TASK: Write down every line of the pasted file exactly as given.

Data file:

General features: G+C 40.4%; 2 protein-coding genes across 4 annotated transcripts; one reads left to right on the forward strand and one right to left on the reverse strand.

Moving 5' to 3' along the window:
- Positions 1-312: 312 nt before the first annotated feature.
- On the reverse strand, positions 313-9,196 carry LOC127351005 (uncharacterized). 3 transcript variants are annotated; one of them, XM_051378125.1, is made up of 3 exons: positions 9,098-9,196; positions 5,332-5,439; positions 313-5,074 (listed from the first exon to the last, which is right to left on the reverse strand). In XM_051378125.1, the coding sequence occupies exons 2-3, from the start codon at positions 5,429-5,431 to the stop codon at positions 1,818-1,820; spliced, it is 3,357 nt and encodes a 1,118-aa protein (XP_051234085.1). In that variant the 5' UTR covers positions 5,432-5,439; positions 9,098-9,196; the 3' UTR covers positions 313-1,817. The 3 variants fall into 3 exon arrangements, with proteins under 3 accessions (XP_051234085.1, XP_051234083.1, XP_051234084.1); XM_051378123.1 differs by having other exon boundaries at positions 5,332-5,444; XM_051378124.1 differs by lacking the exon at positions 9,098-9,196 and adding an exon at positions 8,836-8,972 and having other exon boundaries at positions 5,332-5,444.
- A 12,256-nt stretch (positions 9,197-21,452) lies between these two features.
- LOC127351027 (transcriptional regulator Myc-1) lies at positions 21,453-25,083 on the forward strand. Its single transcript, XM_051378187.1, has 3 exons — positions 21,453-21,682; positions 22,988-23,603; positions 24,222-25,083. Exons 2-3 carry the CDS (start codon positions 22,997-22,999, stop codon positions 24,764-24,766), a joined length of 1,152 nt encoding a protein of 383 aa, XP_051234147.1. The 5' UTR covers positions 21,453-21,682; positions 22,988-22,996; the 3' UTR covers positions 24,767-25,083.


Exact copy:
General features: G+C 40.4%; 2 protein-coding genes across 4 annotated transcripts; one reads left to right on the forward strand and one right to left on the reverse strand.

Moving 5' to 3' along the window:
- Positions 1-312: 312 nt before the first annotated feature.
- On the reverse strand, positions 313-9,196 carry LOC127351005 (uncharacterized). 3 transcript variants are annotated; one of them, XM_051378125.1, is made up of 3 exons: positions 9,098-9,196; positions 5,332-5,439; positions 313-5,074 (listed from the first exon to the last, which is right to left on the reverse strand). In XM_051378125.1, the coding sequence occupies exons 2-3, from the start codon at positions 5,429-5,431 to the stop codon at positions 1,818-1,820; spliced, it is 3,357 nt and encodes a 1,118-aa protein (XP_051234085.1). In that variant the 5' UTR covers positions 5,432-5,439; positions 9,098-9,196; the 3' UTR covers positions 313-1,817. The 3 variants fall into 3 exon arrangements, with proteins under 3 accessions (XP_051234085.1, XP_051234083.1, XP_051234084.1); XM_051378123.1 differs by having other exon boundaries at positions 5,332-5,444; XM_051378124.1 differs by lacking the exon at positions 9,098-9,196 and adding an exon at positions 8,836-8,972 and having other exon boundaries at positions 5,332-5,444.
- A 12,256-nt stretch (positions 9,197-21,452) lies between these two features.
- LOC127351027 (transcriptional regulator Myc-1) lies at positions 21,453-25,083 on the forward strand. Its single transcript, XM_051378187.1, has 3 exons — positions 21,453-21,682; positions 22,988-23,603; positions 24,222-25,083. Exons 2-3 carry the CDS (start codon positions 22,997-22,999, stop codon positions 24,764-24,766), a joined length of 1,152 nt encoding a protein of 383 aa, XP_051234147.1. The 5' UTR covers positions 21,453-21,682; positions 22,988-22,996; the 3' UTR covers positions 24,767-25,083.